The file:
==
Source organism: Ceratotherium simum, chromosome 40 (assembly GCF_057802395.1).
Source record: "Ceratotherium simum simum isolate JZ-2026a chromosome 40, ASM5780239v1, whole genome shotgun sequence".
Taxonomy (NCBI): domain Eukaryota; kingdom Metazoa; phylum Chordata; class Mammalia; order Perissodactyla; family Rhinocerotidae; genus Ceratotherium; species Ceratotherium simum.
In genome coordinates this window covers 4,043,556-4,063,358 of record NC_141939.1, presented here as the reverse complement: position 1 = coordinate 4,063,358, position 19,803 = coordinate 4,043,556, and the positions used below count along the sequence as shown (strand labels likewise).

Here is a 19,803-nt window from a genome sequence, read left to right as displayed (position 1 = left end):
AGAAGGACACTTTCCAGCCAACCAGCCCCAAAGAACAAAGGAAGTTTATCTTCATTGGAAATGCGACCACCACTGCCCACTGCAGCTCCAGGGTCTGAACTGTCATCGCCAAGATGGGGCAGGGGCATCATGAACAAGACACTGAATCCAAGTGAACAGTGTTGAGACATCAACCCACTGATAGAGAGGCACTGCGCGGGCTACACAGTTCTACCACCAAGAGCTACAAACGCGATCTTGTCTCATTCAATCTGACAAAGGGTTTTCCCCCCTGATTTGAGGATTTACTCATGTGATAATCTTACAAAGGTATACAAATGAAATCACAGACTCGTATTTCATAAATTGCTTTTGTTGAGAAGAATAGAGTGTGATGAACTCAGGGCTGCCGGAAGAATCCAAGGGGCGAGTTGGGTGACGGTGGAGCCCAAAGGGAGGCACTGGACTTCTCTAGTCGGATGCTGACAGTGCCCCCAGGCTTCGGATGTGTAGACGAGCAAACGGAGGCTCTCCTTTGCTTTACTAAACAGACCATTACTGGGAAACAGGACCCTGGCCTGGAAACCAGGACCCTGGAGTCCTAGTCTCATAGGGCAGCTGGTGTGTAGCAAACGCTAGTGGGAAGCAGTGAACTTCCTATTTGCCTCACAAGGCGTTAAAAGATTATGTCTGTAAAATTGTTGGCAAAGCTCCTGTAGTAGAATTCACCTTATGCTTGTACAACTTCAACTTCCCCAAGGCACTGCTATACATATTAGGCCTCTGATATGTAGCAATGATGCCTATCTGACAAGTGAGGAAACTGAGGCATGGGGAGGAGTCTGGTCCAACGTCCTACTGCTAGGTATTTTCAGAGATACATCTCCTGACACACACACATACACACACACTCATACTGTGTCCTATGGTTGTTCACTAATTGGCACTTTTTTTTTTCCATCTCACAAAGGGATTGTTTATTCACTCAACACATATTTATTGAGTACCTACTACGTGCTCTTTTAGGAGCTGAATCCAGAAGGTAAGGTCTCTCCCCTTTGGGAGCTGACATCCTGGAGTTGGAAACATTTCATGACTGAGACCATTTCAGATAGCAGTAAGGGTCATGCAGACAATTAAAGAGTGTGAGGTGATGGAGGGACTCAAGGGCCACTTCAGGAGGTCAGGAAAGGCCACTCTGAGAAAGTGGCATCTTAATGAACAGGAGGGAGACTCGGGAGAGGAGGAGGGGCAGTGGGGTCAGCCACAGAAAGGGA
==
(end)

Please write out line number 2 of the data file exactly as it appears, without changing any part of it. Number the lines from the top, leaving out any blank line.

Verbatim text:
Source record: "Ceratotherium simum simum isolate JZ-2026a chromosome 40, ASM5780239v1, whole genome shotgun sequence".